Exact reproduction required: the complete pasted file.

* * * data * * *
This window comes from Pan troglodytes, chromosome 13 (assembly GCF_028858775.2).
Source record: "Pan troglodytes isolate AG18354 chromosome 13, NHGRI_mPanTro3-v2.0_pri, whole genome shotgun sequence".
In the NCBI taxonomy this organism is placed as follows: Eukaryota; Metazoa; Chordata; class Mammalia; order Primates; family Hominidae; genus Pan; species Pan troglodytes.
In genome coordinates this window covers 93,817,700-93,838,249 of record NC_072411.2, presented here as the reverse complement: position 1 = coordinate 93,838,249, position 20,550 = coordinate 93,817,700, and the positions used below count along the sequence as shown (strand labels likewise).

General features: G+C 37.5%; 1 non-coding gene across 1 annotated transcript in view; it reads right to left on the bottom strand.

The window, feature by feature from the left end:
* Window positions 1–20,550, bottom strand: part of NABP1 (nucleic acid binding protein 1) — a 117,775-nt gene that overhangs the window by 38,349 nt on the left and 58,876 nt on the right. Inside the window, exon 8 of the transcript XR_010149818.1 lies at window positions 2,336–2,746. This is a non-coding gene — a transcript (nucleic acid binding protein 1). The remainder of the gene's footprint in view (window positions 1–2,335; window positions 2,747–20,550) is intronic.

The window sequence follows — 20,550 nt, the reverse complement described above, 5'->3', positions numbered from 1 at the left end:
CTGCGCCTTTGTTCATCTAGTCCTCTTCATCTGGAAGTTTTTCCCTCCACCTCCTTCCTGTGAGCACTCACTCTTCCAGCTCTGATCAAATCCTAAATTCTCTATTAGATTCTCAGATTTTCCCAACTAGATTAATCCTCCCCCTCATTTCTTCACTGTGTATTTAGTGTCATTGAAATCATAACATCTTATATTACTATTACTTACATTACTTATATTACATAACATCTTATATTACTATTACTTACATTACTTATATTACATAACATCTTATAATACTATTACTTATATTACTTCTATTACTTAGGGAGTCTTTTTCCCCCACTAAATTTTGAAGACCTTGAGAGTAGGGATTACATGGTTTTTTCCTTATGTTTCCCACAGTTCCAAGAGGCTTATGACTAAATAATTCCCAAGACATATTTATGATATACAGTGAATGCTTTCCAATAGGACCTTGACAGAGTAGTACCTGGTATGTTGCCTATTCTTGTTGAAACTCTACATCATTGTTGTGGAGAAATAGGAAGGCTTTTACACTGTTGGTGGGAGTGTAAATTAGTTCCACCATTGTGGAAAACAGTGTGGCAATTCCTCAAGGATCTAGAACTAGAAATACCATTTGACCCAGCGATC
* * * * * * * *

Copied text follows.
This window comes from Pan troglodytes, chromosome 13 (assembly GCF_028858775.2).
Source record: "Pan troglodytes isolate AG18354 chromosome 13, NHGRI_mPanTro3-v2.0_pri, whole genome shotgun sequence".
In the NCBI taxonomy this organism is placed as follows: Eukaryota; Metazoa; Chordata; class Mammalia; order Primates; family Hominidae; genus Pan; species Pan troglodytes.
In genome coordinates this window covers 93,817,700-93,838,249 of record NC_072411.2, presented here as the reverse complement: position 1 = coordinate 93,838,249, position 20,550 = coordinate 93,817,700, and the positions used below count along the sequence as shown (strand labels likewise).

General features: G+C 37.5%; 1 non-coding gene across 1 annotated transcript in view; it reads right to left on the bottom strand.

The window, feature by feature from the left end:
* Window positions 1–20,550, bottom strand: part of NABP1 (nucleic acid binding protein 1) — a 117,775-nt gene that overhangs the window by 38,349 nt on the left and 58,876 nt on the right. Inside the window, exon 8 of the transcript XR_010149818.1 lies at window positions 2,336–2,746. This is a non-coding gene — a transcript (nucleic acid binding protein 1). The remainder of the gene's footprint in view (window positions 1–2,335; window positions 2,747–20,550) is intronic.

The window sequence follows — 20,550 nt, the reverse complement described above, 5'->3', positions numbered from 1 at the left end:
CTGCGCCTTTGTTCATCTAGTCCTCTTCATCTGGAAGTTTTTCCCTCCACCTCCTTCCTGTGAGCACTCACTCTTCCAGCTCTGATCAAATCCTAAATTCTCTATTAGATTCTCAGATTTTCCCAACTAGATTAATCCTCCCCCTCATTTCTTCACTGTGTATTTAGTGTCATTGAAATCATAACATCTTATATTACTATTACTTACATTACTTATATTACATAACATCTTATATTACTATTACTTACATTACTTATATTACATAACATCTTATAATACTATTACTTATATTACTTCTATTACTTAGGGAGTCTTTTTCCCCCACTAAATTTTGAAGACCTTGAGAGTAGGGATTACATGGTTTTTTCCTTATGTTTCCCACAGTTCCAAGAGGCTTATGACTAAATAATTCCCAAGACATATTTATGATATACAGTGAATGCTTTCCAATAGGACCTTGACAGAGTAGTACCTGGTATGTTGCCTATTCTTGTTGAAACTCTACATCATTGTTGTGGAGAAATAGGAAGGCTTTTACACTGTTGGTGGGAGTGTAAATTAGTTCCACCATTGTGGAAAACAGTGTGGCAATTCCTCAAGGATCTAGAACTAGAAATACCATTTGACCCAGCGATC